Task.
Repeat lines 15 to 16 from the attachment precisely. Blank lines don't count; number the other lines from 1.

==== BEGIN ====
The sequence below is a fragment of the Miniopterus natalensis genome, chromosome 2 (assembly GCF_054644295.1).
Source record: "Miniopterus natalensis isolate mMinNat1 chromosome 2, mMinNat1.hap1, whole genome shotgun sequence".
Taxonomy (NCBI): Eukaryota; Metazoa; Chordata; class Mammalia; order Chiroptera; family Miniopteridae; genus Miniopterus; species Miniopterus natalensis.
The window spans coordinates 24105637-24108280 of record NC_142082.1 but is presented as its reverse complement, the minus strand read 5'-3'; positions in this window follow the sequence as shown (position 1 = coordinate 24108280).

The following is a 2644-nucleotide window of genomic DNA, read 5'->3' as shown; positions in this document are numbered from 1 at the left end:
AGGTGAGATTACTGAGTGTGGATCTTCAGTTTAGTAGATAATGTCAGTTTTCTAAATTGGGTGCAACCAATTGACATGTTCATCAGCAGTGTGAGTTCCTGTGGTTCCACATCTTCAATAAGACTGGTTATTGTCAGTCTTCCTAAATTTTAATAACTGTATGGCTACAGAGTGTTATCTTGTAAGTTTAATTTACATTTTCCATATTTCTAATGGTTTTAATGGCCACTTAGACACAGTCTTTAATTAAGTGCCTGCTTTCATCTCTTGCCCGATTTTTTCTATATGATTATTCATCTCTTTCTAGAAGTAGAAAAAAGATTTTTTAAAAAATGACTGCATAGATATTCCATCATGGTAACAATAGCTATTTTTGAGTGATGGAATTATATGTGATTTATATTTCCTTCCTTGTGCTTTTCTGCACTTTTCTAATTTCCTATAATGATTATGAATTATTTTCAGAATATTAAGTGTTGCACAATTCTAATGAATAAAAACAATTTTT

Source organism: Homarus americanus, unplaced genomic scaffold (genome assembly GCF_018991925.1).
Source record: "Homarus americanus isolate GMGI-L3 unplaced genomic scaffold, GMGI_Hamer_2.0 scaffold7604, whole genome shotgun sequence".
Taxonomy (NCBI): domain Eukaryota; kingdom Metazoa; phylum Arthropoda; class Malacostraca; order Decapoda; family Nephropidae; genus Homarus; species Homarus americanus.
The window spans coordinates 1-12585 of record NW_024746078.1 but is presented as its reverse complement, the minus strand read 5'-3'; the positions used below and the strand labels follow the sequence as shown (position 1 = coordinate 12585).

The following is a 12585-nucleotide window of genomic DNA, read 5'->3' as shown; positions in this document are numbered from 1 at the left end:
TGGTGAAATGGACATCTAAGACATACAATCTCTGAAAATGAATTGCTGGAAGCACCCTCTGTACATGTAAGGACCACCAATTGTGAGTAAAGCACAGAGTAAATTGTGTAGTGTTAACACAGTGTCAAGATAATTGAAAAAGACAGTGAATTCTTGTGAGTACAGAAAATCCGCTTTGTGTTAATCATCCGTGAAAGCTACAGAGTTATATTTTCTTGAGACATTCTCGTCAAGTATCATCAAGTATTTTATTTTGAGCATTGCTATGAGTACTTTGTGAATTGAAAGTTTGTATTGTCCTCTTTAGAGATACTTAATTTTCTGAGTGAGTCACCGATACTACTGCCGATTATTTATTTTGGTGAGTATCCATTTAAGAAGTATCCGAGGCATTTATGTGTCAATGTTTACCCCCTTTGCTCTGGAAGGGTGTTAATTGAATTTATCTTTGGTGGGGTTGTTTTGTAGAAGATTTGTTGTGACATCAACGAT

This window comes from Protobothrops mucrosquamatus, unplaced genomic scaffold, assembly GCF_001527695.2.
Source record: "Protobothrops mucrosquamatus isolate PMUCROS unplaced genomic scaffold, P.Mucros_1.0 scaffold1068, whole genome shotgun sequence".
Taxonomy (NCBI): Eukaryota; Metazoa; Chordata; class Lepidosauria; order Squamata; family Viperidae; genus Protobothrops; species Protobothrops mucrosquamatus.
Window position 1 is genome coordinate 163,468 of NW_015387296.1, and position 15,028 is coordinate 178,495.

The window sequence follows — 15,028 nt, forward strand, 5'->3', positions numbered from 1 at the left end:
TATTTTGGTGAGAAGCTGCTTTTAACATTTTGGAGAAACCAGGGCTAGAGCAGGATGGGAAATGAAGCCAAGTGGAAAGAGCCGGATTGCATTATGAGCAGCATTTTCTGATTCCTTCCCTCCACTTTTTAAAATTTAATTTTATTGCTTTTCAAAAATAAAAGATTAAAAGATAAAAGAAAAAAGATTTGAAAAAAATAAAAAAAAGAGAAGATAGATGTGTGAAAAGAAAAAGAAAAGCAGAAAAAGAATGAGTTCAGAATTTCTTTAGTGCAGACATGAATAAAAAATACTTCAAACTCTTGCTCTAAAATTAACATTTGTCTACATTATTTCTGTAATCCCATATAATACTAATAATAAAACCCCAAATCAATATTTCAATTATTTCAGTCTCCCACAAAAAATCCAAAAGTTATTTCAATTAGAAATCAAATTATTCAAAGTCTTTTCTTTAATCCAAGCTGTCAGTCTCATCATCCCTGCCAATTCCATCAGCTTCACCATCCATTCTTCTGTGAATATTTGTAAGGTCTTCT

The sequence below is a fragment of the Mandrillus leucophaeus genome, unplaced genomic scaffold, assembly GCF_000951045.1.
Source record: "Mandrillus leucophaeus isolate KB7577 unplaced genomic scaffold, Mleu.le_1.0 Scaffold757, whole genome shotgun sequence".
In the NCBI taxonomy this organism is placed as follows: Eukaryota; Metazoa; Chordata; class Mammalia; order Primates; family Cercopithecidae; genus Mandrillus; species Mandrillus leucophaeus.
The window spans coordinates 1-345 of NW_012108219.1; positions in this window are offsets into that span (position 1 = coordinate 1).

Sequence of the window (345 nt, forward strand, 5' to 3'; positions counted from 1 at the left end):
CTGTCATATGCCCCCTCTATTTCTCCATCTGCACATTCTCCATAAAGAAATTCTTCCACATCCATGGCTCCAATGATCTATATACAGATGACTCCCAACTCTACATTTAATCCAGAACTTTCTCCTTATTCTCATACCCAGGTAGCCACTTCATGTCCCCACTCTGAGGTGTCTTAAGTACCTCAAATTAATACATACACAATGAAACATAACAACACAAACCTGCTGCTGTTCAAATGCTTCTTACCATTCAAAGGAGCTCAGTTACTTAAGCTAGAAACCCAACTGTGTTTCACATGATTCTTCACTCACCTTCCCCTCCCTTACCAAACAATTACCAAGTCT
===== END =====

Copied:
Taxonomy (NCBI): Eukaryota; Metazoa; Chordata; class Lepidosauria; order Squamata; family Viperidae; genus Protobothrops; species Protobothrops mucrosquamatus.
Window position 1 is genome coordinate 163,468 of NW_015387296.1, and position 15,028 is coordinate 178,495.